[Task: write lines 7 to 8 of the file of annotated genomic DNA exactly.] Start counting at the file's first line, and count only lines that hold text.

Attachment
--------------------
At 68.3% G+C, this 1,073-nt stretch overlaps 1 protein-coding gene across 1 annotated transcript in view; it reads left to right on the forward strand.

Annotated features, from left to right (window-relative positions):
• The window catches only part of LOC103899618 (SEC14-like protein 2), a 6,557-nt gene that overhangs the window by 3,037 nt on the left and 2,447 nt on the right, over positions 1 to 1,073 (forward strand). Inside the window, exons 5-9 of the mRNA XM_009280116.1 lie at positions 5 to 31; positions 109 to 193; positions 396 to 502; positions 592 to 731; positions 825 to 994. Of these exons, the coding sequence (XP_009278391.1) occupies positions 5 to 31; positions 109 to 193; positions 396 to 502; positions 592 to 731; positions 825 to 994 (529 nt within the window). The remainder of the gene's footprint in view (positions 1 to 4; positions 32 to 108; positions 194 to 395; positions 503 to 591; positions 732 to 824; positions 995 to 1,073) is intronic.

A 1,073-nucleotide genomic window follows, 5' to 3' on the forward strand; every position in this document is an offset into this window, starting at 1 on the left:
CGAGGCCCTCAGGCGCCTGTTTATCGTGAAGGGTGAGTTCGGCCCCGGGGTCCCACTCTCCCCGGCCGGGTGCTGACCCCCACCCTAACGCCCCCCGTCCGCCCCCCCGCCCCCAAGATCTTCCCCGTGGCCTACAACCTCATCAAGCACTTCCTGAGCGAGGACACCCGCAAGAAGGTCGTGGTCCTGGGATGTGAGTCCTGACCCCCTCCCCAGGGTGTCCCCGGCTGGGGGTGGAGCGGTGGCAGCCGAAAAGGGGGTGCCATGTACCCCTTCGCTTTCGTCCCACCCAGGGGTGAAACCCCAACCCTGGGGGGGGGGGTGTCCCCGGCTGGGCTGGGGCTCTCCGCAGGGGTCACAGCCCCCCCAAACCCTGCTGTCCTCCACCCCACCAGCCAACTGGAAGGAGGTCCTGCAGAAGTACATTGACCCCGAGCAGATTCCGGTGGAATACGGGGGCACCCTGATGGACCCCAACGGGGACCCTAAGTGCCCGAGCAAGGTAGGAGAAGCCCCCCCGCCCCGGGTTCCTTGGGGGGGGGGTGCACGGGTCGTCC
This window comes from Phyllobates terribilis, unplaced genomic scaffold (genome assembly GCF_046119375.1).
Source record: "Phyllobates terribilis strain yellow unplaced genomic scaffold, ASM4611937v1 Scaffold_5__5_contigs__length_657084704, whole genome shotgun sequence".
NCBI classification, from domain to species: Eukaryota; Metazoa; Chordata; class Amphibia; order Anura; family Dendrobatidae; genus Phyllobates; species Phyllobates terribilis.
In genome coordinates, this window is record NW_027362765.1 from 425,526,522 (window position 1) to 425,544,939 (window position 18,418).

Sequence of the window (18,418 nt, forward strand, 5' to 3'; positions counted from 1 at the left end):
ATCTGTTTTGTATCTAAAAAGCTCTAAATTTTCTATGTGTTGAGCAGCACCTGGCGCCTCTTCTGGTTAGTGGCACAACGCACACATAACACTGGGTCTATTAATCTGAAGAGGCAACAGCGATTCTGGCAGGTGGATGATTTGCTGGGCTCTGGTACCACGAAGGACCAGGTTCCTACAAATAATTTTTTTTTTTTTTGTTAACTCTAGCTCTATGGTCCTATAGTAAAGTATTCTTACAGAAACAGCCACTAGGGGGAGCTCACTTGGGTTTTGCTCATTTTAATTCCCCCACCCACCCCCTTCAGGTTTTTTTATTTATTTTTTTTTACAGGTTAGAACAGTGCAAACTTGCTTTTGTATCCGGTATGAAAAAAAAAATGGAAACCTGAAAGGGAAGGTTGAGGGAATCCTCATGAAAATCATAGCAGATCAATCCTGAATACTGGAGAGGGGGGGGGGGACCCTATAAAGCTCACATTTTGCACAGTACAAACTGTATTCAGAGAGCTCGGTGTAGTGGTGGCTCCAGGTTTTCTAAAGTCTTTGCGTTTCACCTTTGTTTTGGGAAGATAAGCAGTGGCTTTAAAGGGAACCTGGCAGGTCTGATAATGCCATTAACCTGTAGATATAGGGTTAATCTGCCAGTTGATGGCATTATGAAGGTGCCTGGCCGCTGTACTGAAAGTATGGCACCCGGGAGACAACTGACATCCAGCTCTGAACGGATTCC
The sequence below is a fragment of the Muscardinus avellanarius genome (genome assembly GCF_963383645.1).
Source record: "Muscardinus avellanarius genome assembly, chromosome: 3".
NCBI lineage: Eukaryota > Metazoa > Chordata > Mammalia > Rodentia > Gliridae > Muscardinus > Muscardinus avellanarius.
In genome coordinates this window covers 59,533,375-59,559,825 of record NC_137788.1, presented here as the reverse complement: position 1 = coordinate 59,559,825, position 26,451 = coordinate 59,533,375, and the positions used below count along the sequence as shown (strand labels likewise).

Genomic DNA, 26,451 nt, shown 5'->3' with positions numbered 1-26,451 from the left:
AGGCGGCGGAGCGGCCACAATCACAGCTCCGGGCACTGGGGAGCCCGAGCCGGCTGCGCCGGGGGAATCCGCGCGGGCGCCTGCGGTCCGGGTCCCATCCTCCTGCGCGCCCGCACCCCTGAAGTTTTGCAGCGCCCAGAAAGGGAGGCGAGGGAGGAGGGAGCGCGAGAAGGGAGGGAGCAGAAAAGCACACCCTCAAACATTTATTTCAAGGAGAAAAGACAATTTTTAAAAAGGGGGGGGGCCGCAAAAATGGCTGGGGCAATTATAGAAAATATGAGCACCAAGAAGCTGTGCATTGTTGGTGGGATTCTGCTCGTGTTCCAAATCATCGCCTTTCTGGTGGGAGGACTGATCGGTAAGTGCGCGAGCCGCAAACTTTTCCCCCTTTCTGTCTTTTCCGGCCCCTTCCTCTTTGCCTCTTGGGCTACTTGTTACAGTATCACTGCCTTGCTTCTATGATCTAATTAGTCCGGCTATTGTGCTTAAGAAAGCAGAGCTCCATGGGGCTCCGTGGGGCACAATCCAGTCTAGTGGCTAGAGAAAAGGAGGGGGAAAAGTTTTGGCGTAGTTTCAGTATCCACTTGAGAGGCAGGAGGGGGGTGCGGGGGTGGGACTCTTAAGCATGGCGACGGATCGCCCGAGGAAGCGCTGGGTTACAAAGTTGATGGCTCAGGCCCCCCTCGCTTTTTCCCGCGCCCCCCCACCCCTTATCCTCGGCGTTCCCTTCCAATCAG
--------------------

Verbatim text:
Source record: "Phyllobates terribilis strain yellow unplaced genomic scaffold, ASM4611937v1 Scaffold_5__5_contigs__length_657084704, whole genome shotgun sequence".
NCBI classification, from domain to species: Eukaryota; Metazoa; Chordata; class Amphibia; order Anura; family Dendrobatidae; genus Phyllobates; species Phyllobates terribilis.